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Taylor Swift’s ‘Reputation’ Finally Drops: 13 Surprises on New Album

Unpacking the booze, sex, cursing, possible shout-outs to Hilary Duff and The Magnetic Fields – and where “Old Taylor” resurfaces.

Taylor Swift‘s sixth album Reputation came out early Friday, and the run-up to it has been surprisingly secretive – Swift’s released a few songs (and a couple of splashy videos) from the record, but has been mum on the details, declining interviews and limiting her social-media presence to cryptic Instagram posts. Reputation, as it turns out, doesn’t just depict Swift turning a new page – it shows how she’s spent the three years since 1989‘s release cracking open a brand-new Moleskine and starting afresh. Here are some of the surprises the album had to offer.

1. “Look What You Made Me Do” was a shrewd bit of misdirection. The leadoff single from Reputation, which came out at the tail end of August, was defiant and harsh, its cannonball-drop synths and harshly plucked electro-strings depicting the about-to-blow anger she felt toward unnamed someones – and the title of Reputation seemed to hint at more score-settling to come. But Reputation deals largely with the Taylor Swift who exists beyond the headlines, the flesh-and-blood woman who has to live up to – or, even better, completely demolish – the expectations placed on her by others’ commentary.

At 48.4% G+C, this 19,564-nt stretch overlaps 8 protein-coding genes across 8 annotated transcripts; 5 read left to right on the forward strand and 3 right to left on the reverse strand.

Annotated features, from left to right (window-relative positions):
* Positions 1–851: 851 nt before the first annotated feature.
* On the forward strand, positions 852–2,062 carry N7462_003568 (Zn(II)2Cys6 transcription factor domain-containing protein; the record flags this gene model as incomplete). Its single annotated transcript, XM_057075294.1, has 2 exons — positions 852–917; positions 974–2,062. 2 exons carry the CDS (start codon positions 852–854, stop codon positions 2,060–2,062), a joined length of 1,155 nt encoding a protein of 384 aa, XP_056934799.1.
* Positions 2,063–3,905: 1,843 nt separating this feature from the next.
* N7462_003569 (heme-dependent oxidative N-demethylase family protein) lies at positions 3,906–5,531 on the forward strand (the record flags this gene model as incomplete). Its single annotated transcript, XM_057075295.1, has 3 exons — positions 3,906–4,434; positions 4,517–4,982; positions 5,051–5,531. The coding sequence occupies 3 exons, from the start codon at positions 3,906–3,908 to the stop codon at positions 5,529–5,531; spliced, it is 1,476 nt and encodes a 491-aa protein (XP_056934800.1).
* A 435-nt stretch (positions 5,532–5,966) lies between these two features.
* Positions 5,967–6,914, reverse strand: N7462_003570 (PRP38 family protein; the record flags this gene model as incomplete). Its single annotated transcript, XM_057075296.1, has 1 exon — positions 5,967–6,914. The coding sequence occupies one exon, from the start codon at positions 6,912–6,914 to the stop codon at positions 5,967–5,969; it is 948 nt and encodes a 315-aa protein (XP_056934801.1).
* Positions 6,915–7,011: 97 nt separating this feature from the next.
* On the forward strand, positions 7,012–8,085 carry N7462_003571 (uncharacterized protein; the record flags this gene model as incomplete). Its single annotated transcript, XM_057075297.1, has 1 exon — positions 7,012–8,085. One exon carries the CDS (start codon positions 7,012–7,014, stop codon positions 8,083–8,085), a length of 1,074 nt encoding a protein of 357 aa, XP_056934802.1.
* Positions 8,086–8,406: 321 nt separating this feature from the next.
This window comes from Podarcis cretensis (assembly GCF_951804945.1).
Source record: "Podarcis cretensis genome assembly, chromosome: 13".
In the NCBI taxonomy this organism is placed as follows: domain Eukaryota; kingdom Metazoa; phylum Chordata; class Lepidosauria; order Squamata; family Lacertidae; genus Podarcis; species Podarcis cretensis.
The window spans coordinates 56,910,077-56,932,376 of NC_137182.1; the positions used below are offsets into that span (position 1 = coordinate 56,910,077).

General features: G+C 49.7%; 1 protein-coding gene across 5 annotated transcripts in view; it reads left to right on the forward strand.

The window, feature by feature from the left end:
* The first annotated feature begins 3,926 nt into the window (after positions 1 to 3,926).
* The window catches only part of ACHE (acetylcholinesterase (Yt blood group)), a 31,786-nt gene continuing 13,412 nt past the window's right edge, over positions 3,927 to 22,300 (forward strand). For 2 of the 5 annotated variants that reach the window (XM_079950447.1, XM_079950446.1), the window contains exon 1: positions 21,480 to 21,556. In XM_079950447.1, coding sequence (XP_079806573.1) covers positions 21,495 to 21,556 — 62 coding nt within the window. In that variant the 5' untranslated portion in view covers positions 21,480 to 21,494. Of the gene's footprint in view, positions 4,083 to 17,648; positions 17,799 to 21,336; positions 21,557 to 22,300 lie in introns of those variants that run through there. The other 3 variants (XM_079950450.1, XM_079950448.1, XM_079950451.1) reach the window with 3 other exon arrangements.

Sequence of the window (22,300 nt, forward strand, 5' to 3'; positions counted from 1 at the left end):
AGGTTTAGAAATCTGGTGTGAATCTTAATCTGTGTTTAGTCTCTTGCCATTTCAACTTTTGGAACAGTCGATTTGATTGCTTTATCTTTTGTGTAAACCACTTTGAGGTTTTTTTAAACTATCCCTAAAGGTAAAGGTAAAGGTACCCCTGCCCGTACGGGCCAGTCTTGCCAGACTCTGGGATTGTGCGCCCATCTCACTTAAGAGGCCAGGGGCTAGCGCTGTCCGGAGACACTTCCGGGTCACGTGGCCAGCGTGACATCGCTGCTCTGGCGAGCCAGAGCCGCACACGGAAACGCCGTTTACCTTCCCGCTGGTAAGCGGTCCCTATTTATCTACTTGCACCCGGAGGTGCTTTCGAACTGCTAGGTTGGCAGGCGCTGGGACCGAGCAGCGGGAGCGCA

2. Looking for “whodunit” clues in Reputation‘s tea leaves might be a fool’s game. In the Reputation prologue accompanying digital and physical copies of the LP, the 27-year-old Swift talks about the personas that people of her generation build while documenting “their entire life story… in pictures on the Internet.” But as any social-media-savvy millennial knows, those Instagram stories and Twitter likes are a part of a whole – a truth crystallised by avid Tumblr user Swift when she declares, “We think we know someone, but the truth is that we only know the version of them they have chosen to show us.” Swift came to pop fame a bit too late to have an MTV Diary of her own, but her echoing of its “You think you know… but you have no idea” mantra proves that some pop truisms are timeless.